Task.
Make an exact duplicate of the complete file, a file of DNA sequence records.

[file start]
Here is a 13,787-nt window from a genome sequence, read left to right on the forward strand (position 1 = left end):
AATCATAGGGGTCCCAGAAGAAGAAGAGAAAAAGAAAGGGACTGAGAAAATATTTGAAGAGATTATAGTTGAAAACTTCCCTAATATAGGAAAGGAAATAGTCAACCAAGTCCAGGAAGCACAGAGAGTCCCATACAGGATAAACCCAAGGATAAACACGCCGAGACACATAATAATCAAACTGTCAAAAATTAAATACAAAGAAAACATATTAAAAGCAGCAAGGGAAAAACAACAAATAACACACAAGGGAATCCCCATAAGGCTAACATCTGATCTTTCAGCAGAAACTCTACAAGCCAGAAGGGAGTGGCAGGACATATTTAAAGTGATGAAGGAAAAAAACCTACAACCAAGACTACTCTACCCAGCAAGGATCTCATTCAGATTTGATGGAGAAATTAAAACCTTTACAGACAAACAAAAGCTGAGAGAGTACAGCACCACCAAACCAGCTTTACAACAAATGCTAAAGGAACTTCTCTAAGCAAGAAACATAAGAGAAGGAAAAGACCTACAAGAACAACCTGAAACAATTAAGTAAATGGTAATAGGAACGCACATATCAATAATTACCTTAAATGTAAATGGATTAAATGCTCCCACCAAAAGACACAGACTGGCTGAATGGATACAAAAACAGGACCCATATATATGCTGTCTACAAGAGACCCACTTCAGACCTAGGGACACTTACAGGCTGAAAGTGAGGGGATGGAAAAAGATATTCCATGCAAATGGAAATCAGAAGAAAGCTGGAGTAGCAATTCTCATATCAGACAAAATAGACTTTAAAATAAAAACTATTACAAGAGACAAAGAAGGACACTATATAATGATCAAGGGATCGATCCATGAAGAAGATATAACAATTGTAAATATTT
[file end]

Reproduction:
Here is a 13,787-nt window from a genome sequence, read left to right on the forward strand (position 1 = left end):
AATCATAGGGGTCCCAGAAGAAGAAGAGAAAAAGAAAGGGACTGAGAAAATATTTGAAGAGATTATAGTTGAAAACTTCCCTAATATAGGAAAGGAAATAGTCAACCAAGTCCAGGAAGCACAGAGAGTCCCATACAGGATAAACCCAAGGATAAACACGCCGAGACACATAATAATCAAACTGTCAAAAATTAAATACAAAGAAAACATATTAAAAGCAGCAAGGGAAAAACAACAAATAACACACAAGGGAATCCCCATAAGGCTAACATCTGATCTTTCAGCAGAAACTCTACAAGCCAGAAGGGAGTGGCAGGACATATTTAAAGTGATGAAGGAAAAAAACCTACAACCAAGACTACTCTACCCAGCAAGGATCTCATTCAGATTTGATGGAGAAATTAAAACCTTTACAGACAAACAAAAGCTGAGAGAGTACAGCACCACCAAACCAGCTTTACAACAAATGCTAAAGGAACTTCTCTAAGCAAGAAACATAAGAGAAGGAAAAGACCTACAAGAACAACCTGAAACAATTAAGTAAATGGTAATAGGAACGCACATATCAATAATTACCTTAAATGTAAATGGATTAAATGCTCCCACCAAAAGACACAGACTGGCTGAATGGATACAAAAACAGGACCCATATATATGCTGTCTACAAGAGACCCACTTCAGACCTAGGGACACTTACAGGCTGAAAGTGAGGGGATGGAAAAAGATATTCCATGCAAATGGAAATCAGAAGAAAGCTGGAGTAGCAATTCTCATATCAGACAAAATAGACTTTAAAATAAAAACTATTACAAGAGACAAAGAAGGACACTATATAATGATCAAGGGATCGATCCATGAAGAAGATATAACAATTGTAAATATTT